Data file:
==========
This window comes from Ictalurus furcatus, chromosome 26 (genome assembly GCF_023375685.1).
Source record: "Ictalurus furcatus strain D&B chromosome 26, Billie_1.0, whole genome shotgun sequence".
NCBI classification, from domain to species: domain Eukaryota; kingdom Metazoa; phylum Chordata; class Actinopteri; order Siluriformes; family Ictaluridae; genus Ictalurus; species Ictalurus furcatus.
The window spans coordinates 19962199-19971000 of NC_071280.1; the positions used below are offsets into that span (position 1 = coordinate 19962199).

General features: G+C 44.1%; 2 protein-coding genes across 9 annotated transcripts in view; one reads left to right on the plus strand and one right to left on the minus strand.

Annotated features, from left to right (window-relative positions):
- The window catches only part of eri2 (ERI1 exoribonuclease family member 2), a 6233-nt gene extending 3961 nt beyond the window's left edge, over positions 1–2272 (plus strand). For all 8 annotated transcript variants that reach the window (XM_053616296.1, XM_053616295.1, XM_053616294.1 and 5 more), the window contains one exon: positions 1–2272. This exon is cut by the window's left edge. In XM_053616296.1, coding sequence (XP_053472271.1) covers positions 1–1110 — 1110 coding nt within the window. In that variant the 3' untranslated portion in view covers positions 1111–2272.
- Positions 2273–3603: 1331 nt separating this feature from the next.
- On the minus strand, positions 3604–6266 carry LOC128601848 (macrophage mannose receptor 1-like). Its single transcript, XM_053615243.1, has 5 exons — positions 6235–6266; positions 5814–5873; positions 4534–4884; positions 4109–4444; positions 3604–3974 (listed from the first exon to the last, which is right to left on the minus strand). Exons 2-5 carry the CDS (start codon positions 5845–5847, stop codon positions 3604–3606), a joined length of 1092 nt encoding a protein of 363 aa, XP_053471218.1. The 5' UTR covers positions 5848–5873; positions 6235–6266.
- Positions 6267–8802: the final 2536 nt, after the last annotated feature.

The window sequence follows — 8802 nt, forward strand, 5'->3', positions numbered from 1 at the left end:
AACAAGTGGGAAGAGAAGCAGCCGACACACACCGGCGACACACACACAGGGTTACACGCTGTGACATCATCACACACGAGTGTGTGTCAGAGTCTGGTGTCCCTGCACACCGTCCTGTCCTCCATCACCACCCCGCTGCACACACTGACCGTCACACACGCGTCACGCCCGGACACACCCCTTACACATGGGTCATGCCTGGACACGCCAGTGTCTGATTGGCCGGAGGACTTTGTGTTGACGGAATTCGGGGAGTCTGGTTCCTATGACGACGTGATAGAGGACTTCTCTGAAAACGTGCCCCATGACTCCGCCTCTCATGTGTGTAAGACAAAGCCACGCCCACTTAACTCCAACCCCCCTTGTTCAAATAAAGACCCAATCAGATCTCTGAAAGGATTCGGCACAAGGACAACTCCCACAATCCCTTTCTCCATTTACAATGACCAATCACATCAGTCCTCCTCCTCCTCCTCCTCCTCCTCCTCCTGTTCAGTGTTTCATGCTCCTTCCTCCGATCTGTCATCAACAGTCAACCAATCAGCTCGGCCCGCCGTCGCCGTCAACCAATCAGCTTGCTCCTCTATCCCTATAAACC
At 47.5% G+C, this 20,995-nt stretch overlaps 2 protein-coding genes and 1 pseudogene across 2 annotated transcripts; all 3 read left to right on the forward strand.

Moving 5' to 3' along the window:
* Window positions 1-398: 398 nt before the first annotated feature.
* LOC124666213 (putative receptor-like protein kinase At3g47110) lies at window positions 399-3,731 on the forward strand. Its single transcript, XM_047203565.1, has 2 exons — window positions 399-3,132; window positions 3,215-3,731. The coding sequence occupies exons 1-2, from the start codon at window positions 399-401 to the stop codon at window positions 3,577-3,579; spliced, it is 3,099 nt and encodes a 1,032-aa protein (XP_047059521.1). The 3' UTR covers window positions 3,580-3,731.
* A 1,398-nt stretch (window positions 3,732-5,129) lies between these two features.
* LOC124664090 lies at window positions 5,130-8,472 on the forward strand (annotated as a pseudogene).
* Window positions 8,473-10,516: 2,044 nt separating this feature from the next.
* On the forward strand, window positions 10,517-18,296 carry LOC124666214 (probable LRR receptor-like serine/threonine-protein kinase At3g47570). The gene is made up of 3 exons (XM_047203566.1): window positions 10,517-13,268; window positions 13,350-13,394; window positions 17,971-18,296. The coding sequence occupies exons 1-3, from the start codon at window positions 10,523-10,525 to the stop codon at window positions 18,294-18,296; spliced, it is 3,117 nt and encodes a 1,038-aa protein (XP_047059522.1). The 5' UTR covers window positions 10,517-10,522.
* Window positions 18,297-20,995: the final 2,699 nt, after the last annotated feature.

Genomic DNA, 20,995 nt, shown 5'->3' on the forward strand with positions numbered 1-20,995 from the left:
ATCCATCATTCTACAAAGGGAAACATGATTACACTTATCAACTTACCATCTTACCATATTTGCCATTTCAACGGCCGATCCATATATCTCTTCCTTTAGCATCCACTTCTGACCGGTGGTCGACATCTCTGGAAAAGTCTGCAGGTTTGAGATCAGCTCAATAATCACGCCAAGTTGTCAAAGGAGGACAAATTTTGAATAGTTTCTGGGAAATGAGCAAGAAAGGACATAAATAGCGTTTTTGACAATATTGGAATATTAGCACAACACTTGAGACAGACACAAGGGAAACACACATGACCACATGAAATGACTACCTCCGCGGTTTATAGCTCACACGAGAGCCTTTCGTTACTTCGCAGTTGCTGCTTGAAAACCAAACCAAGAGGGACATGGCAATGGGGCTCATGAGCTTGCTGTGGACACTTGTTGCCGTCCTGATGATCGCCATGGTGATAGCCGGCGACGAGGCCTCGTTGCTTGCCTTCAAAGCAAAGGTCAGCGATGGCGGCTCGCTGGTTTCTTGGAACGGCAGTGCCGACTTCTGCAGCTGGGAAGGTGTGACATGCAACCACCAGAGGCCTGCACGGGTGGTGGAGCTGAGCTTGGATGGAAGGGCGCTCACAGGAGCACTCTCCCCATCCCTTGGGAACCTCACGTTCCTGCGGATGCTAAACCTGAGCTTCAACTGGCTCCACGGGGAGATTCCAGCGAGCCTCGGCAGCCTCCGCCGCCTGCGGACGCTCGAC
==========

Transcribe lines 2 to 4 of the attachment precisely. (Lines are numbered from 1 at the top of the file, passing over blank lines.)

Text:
Source record: "Ictalurus furcatus strain D&B chromosome 26, Billie_1.0, whole genome shotgun sequence".
NCBI classification, from domain to species: domain Eukaryota; kingdom Metazoa; phylum Chordata; class Actinopteri; order Siluriformes; family Ictaluridae; genus Ictalurus; species Ictalurus furcatus.
The window spans coordinates 19962199-19971000 of NC_071280.1; the positions used below are offsets into that span (position 1 = coordinate 19962199).